Inside South Carolina Department of Transportation

SC Transportation Alternative Program

Program Background

Legislative History

The Transportation Alternatives Program (TAP) was authorized by the Federal transportation funding Act - the Moving Ahead for Progress in the 21st Century Act (MAP-21) that was signed into law on July 6, 2012. The Transportation Alternatives Program redefines the former Transportation Enhancements (TE) activities and consolidates these eligibilities with the Safe Routes to School and Recreational Trails Programs. The Transportation Enhancements program was originally authorized in the Intermodal Surface Transportation Efficiency Act of 1991 (ISTEA) and continued through two successive laws TEA-21 and SAFETEA-LU. The Transportation Alternatives program builds upon the legacy of the TE program by expanding travel choices, strengthening the local economy, improving the quality of life, and protecting the environment. The most recent Transportation Funding Act, Fixing America's Surface Transportation (FAST) Act continues funding TAP through 2020.

Mission of the Transportation Alternatives Program

Transportation Alternative Program (TAP) projects are federally-funded community-based projects that expand travel choices and improve the transportation experience by improving the cultural, historic, and environmental aspects of our transportation infrastructure.

Reimbursable Nature of the Program

The Transportation Alternatives program is a part of the Federal-aid Highway Program. Although the program is a "grant" program under Federal regulation, is not an "up-front" grant program and funds are available only on a reimbursement basis. Only after a project has been approved by the State Department of Transportation or Metropolitan Planning Organization and the FHWA division office, can costs become eligible for reimbursement. Costs must be incurred after FHWA division office project approval, or they are not eligible for reimbursement.

Program Structure

The divisions for the population-based suballocation are:

  1. $2,999,400 Million - In urbanized areas of the State with an urbanized area population of over 200,000, also known as a Transportation Management Area;
  2. $1,834,589 Million - In areas of the State other than urban areas with a population greater than 5,000; and
  3. $2,600,164 Million - In areas of the state with a population less than 5,000.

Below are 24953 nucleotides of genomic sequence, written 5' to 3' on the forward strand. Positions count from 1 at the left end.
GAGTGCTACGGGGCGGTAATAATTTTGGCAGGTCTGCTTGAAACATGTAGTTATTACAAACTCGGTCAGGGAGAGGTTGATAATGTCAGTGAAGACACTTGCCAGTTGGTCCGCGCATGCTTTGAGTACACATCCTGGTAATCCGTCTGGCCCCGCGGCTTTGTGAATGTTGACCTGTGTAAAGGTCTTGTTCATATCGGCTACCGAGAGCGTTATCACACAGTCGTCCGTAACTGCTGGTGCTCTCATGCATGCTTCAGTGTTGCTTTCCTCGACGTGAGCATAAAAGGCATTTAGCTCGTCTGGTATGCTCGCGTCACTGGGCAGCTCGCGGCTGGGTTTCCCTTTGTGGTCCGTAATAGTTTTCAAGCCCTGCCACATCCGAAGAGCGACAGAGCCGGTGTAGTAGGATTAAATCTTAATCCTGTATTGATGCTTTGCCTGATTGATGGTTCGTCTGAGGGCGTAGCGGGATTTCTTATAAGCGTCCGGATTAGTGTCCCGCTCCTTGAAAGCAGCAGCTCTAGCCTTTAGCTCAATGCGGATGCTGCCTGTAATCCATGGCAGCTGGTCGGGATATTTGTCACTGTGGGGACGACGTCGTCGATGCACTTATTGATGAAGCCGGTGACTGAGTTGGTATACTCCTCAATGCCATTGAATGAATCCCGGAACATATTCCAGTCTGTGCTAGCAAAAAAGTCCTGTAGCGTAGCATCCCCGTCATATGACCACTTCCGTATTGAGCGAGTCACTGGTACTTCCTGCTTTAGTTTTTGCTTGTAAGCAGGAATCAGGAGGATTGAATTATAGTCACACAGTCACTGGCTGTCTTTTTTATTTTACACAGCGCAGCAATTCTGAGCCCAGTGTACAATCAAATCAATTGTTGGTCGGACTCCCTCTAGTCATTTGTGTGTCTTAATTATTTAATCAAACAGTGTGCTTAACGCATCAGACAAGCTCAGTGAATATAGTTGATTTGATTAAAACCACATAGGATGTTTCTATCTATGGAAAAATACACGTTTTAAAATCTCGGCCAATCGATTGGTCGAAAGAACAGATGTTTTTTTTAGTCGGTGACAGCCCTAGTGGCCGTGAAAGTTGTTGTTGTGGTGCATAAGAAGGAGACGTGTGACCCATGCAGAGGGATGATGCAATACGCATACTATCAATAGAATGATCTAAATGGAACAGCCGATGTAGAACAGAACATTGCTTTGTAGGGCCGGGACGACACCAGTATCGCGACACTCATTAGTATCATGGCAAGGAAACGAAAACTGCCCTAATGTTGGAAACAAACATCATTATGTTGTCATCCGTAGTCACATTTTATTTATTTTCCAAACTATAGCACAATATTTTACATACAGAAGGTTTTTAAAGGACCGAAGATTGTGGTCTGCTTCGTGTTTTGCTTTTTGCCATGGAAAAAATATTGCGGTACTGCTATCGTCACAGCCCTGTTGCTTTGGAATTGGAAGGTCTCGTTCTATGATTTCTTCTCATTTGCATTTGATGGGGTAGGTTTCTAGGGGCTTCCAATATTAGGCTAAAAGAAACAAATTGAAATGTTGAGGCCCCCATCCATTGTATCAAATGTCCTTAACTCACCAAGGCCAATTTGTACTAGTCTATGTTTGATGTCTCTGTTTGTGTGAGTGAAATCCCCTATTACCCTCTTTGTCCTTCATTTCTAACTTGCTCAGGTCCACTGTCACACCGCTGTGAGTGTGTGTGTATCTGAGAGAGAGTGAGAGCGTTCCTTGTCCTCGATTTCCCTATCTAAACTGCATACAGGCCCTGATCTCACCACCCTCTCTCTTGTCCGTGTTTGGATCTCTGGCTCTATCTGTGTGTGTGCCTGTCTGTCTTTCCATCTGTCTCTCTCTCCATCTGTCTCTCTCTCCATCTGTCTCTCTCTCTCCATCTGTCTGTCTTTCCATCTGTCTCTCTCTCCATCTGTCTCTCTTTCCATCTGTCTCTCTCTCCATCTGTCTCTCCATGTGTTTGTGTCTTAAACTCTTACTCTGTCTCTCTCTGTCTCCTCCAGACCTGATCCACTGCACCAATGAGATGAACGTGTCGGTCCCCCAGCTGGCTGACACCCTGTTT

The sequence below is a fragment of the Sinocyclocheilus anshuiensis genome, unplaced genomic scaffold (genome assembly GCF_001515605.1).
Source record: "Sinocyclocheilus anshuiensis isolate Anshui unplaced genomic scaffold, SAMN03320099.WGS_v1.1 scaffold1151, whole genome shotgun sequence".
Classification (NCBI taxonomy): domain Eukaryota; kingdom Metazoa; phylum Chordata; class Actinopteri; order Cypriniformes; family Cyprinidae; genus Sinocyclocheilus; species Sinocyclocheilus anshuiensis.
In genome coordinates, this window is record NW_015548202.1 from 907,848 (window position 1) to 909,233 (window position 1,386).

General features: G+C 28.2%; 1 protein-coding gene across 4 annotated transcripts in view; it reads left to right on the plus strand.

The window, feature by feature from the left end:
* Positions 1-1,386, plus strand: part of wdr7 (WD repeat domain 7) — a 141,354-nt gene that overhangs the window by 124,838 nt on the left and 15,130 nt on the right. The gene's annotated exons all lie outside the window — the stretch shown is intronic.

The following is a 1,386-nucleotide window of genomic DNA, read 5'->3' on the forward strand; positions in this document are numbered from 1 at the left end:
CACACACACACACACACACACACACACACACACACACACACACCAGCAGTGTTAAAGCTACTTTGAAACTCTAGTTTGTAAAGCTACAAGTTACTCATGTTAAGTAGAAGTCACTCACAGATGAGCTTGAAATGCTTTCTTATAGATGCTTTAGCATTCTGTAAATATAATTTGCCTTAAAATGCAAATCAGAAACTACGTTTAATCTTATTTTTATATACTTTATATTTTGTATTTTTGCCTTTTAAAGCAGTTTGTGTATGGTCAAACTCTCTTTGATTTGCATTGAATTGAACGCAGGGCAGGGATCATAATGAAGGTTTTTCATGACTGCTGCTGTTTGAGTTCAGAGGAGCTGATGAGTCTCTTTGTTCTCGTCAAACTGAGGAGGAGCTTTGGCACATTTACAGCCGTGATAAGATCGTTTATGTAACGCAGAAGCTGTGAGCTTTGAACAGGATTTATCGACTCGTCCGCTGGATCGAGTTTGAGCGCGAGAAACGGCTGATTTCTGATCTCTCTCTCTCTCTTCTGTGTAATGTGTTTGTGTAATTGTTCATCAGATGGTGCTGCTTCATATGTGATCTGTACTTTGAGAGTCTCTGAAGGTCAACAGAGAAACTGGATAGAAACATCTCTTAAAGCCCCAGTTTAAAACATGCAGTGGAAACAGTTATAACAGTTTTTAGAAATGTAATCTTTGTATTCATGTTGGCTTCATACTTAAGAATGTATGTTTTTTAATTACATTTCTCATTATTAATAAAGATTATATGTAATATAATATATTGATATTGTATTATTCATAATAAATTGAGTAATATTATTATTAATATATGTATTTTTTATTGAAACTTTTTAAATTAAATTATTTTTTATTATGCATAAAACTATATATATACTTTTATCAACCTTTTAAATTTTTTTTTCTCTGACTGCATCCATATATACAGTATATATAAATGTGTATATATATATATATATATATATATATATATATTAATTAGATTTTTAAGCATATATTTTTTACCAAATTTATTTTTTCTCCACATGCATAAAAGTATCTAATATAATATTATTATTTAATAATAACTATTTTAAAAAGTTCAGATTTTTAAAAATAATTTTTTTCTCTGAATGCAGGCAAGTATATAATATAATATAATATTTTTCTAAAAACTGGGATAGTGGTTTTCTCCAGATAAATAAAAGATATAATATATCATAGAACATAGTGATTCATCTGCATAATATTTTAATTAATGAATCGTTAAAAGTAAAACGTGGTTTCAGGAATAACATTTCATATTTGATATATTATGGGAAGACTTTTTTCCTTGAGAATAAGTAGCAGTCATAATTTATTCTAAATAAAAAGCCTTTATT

TMAs Target Allocations
Area Target Federal Allocation
ARTS $166,358
CHATS $881,427
RFATS $110,833
COATS $883,634
GPATS $643,694
GSATS $313,455
Total $2,999,401

Eligible Activities

The following eligibilities are authorized in FAST for the Transportation Alternatives Program and by the SCDOT Commission:

  1. Pedestrian Facilities
  2. Bicycle Facilities
  3. Streetscaping Projects

Eligible Applicants

FAST authorizes the following entities to apply for Transportation Alternatives Funding:

  • Local Governments
  • Regional Transportation Authorities
  • Transit Agencies
  • Natural Resource or Public Lands Agencies
  • School Districts, Local Education Agencies or Schools
  • Tribal Governments
  • Any other local or regional governmental entity with responsibility for oversight of transportation or recreational trails (other than a metropolitan planning organization or a State agency that the State determines to be eligible).

Eligible Costs

Only certain costs are eligible for reimbursement through the Transportation Alternatives program. An obligation occurs when a project is approved and a project agreement is executed between the Federal government (FHWA division offices) and the State. Although considerable time and money may have already been spent developing a project, an obligation marks the beginning of project costs which are eligible for reimbursement. Any design and feasibility studies conducted prior to receipt of a Notice to Proceed are not eligible.

After obligation many project specific costs are eligible. Preliminary and final engineering work including project development, environmental work, cost estimates, and construction plans are eligible after approval is received by the administering agency. Utility relocations, construction engineering, and construction costs would also be eligible. Right-of-way property rights required for TAP projects and the acquisition of this ROW may be an eligible expense. The acquisition of real property is subject to the federal Uniform Act.

Local Match

The Federal government will pay for up to 80% of eligible project costs for a TAP project. A local match is required to pay for 20% or more of the remaining project costs.

Project Sponsor Responsibilities

The applicant should make clear during the application process if the project would be administered by SCDOT or administered through the Local Public Agency (LPA) process and if so, what the duties of the local agency are.

Application Process

Applications are accepted year round. FAST requires that States and MPOs in the designated transportation management areas use a competitive process for eligible entities to submit Transportation Alternatives projects. It is important for potential applicants to understand what makes a project competitive for funding. It is recommended that potential applicants contact a TAP coordinator at 803-737-1952 to discuss the proposed project prior to completing an application. Staff is available to assist by providing more information on the program, guidance on competitive projects, and how to best develop a competitive application. The TAP application and program guidance are available below.

Related Documents:

TAP Application (PDF 103 Kb)
TAP Alternatives Program Guidance (PDF 100 Kb)